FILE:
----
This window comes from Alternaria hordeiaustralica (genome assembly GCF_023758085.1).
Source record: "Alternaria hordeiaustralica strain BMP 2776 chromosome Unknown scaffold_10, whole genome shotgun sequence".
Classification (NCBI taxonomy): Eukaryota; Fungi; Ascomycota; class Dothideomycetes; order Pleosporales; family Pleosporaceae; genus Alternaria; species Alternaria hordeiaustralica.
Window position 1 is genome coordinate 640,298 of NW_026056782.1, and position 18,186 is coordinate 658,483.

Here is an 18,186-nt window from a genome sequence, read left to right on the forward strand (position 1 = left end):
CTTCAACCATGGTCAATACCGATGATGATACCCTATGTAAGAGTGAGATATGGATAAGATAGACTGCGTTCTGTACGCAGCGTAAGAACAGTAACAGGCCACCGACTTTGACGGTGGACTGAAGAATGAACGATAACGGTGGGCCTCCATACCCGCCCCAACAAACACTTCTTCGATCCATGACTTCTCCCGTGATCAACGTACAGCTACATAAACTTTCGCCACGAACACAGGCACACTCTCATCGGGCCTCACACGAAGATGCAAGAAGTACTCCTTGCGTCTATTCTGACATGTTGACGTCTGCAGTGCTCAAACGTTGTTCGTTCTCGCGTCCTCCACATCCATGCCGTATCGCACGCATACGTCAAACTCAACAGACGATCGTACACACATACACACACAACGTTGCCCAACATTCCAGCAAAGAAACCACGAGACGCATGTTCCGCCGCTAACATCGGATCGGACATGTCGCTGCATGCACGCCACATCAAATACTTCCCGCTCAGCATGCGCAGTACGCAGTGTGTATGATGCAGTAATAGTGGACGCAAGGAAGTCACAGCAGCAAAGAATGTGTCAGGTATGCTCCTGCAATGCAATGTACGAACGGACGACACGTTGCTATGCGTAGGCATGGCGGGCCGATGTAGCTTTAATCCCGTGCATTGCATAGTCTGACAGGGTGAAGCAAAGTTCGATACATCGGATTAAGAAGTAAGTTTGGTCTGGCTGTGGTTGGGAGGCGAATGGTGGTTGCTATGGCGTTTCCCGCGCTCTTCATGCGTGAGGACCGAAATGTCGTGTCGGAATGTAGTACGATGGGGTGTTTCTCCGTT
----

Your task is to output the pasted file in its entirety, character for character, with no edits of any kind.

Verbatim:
This window comes from Alternaria hordeiaustralica (genome assembly GCF_023758085.1).
Source record: "Alternaria hordeiaustralica strain BMP 2776 chromosome Unknown scaffold_10, whole genome shotgun sequence".
Classification (NCBI taxonomy): Eukaryota; Fungi; Ascomycota; class Dothideomycetes; order Pleosporales; family Pleosporaceae; genus Alternaria; species Alternaria hordeiaustralica.
Window position 1 is genome coordinate 640,298 of NW_026056782.1, and position 18,186 is coordinate 658,483.

Here is an 18,186-nt window from a genome sequence, read left to right on the forward strand (position 1 = left end):
CTTCAACCATGGTCAATACCGATGATGATACCCTATGTAAGAGTGAGATATGGATAAGATAGACTGCGTTCTGTACGCAGCGTAAGAACAGTAACAGGCCACCGACTTTGACGGTGGACTGAAGAATGAACGATAACGGTGGGCCTCCATACCCGCCCCAACAAACACTTCTTCGATCCATGACTTCTCCCGTGATCAACGTACAGCTACATAAACTTTCGCCACGAACACAGGCACACTCTCATCGGGCCTCACACGAAGATGCAAGAAGTACTCCTTGCGTCTATTCTGACATGTTGACGTCTGCAGTGCTCAAACGTTGTTCGTTCTCGCGTCCTCCACATCCATGCCGTATCGCACGCATACGTCAAACTCAACAGACGATCGTACACACATACACACACAACGTTGCCCAACATTCCAGCAAAGAAACCACGAGACGCATGTTCCGCCGCTAACATCGGATCGGACATGTCGCTGCATGCACGCCACATCAAATACTTCCCGCTCAGCATGCGCAGTACGCAGTGTGTATGATGCAGTAATAGTGGACGCAAGGAAGTCACAGCAGCAAAGAATGTGTCAGGTATGCTCCTGCAATGCAATGTACGAACGGACGACACGTTGCTATGCGTAGGCATGGCGGGCCGATGTAGCTTTAATCCCGTGCATTGCATAGTCTGACAGGGTGAAGCAAAGTTCGATACATCGGATTAAGAAGTAAGTTTGGTCTGGCTGTGGTTGGGAGGCGAATGGTGGTTGCTATGGCGTTTCCCGCGCTCTTCATGCGTGAGGACCGAAATGTCGTGTCGGAATGTAGTACGATGGGGTGTTTCTCCGTT